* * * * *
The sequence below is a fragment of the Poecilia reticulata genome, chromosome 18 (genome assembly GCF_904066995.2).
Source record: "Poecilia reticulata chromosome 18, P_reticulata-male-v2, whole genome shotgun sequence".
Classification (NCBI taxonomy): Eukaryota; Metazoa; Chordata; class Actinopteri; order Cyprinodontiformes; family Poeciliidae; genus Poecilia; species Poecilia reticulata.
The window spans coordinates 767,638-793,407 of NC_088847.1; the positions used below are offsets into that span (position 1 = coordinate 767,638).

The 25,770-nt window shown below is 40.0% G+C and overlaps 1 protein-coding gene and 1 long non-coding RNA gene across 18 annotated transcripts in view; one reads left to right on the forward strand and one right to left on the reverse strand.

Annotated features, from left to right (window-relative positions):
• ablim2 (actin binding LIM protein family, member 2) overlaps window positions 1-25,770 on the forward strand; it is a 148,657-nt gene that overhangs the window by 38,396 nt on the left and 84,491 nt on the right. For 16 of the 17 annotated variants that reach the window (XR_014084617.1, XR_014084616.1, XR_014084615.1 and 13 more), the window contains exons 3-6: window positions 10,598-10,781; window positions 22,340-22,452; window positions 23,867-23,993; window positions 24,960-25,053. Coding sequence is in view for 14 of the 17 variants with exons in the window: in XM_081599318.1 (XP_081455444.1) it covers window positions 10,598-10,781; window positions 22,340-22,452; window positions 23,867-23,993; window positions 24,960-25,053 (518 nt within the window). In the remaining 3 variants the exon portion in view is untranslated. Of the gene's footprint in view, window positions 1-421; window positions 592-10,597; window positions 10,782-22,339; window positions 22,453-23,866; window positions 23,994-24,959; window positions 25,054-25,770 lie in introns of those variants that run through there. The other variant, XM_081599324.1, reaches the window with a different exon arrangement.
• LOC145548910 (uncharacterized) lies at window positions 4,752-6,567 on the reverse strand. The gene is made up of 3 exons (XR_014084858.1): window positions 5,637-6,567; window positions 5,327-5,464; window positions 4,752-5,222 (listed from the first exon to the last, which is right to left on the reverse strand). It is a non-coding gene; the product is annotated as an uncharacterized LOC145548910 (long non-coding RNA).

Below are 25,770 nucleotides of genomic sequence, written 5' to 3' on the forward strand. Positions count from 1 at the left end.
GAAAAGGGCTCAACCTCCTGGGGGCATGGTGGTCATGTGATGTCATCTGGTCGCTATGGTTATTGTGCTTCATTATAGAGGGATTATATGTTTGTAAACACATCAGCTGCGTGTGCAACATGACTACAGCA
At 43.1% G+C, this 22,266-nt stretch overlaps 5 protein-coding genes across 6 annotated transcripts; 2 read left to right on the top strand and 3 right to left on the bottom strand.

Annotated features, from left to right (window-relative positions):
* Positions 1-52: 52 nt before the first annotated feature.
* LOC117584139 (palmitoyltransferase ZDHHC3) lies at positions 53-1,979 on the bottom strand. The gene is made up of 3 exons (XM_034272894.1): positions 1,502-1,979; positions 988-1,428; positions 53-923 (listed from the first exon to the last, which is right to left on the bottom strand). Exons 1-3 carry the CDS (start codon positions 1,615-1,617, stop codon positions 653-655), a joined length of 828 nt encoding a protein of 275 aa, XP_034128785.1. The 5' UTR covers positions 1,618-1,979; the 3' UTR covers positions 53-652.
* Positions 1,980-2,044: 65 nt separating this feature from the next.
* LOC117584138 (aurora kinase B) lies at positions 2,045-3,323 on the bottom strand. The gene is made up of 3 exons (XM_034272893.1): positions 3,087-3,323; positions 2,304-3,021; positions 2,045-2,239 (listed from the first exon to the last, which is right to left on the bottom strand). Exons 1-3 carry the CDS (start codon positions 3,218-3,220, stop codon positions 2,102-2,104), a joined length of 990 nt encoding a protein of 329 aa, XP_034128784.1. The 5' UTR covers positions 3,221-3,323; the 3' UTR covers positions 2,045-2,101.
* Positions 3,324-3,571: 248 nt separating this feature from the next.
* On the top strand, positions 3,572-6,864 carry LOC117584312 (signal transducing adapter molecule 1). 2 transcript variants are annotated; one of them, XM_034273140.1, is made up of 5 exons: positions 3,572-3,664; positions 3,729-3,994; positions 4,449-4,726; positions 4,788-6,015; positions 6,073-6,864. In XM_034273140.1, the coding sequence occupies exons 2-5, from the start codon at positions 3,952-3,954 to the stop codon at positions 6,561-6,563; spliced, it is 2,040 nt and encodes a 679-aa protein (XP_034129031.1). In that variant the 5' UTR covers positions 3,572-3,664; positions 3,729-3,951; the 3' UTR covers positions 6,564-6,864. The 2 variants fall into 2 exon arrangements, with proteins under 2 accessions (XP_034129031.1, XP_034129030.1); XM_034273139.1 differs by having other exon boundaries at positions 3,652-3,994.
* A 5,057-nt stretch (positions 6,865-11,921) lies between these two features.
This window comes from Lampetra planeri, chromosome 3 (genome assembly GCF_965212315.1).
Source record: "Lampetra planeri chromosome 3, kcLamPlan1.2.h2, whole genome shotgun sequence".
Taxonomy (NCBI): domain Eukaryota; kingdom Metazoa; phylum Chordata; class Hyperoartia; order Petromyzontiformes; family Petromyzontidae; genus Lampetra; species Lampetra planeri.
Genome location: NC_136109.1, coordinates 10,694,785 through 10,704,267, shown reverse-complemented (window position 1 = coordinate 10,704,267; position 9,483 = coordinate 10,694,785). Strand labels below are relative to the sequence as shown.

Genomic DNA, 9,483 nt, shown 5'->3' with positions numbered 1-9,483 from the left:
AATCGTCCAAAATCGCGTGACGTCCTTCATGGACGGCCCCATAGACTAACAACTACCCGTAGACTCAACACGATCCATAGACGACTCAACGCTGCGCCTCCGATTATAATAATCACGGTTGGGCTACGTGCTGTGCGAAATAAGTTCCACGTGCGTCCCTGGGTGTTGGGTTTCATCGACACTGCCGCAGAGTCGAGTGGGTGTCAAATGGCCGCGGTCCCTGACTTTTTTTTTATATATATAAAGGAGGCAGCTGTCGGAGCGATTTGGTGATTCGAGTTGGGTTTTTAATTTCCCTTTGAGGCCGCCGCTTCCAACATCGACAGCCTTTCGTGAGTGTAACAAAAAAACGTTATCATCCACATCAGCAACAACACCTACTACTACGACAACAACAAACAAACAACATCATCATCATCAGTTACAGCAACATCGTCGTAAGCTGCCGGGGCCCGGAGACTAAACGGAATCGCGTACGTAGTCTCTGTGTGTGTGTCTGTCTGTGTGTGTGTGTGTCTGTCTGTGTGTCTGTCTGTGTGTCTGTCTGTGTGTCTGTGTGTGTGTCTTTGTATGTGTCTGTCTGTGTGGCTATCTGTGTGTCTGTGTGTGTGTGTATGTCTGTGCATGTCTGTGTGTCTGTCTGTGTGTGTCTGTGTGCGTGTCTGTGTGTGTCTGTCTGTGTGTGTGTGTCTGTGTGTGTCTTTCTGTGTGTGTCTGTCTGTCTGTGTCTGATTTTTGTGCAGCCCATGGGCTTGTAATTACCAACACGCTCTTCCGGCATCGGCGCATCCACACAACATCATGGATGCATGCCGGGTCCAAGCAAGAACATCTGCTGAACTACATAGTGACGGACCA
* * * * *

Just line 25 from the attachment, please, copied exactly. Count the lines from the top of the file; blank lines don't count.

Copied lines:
AATCGTCCAAAATCGCGTGACGTCCTTCATGGACGGCCCCATAGACTAACAACTACCCGTAGACTCAACACGATCCATAGACGACTCAACGCTGCGCCTCCGATTATAATAATCACGGTTGGGCTACGTGCTGTGCGAAATAAGTTCCACGTGCGTCCCTGGGTGTTGGGTTTCATCGACACTGCCGCAGAGTCGAGTGGGTGTCAAATGGCCGCGGTCCCTGACTTTTTTTTTATATATATAAAGGAGGCAGCTGTCGGAGCGATTTGGTGATTCGAGTTGGGTTTTTAATTTCCCTTTGAGGCCGCCGCTTCCAACATCGACAGCCTTTCGTGAGTGTAACAAAAAAACGTTATCATCCACATCAGCAACAACACCTACTACTACGACAACAACAAACAAACAACATCATCATCATCAGTTACAGCAACATCGTCGTAAGCTGCCGGGGCCCGGAGACTAAACGGAATCGCGTACGTAGTCTCTGTGTGTGTGTCTGTCTGTGTGTGTGTGTGTCTGTCTGTGTGTCTGTCTGTGTGTCTGTCTGTGTGTCTGTGTGTGTGTCTTTGTATGTGTCTGTCTGTGTGGCTATCTGTGTGTCTGTGTGTGTGTGTATGTCTGTGCATGTCTGTGTGTCTGTCTGTGTGTGTCTGTGTGCGTGTCTGTGTGTGTCTGTCTGTGTGTGTGTGTCTGTGTGTGTCTTTCTGTGTGTGTCTGTCTGTCTGTGTCTGATTTTTGTGCAGCCCATGGGCTTGTAATTACCAACACGCTCTTCCGGCATCGGCGCATCCACACAACATCATGGATGCATGCCGGGTCCAAGCAAGAACATCTGCTGAACTACATAGTGACGGACCA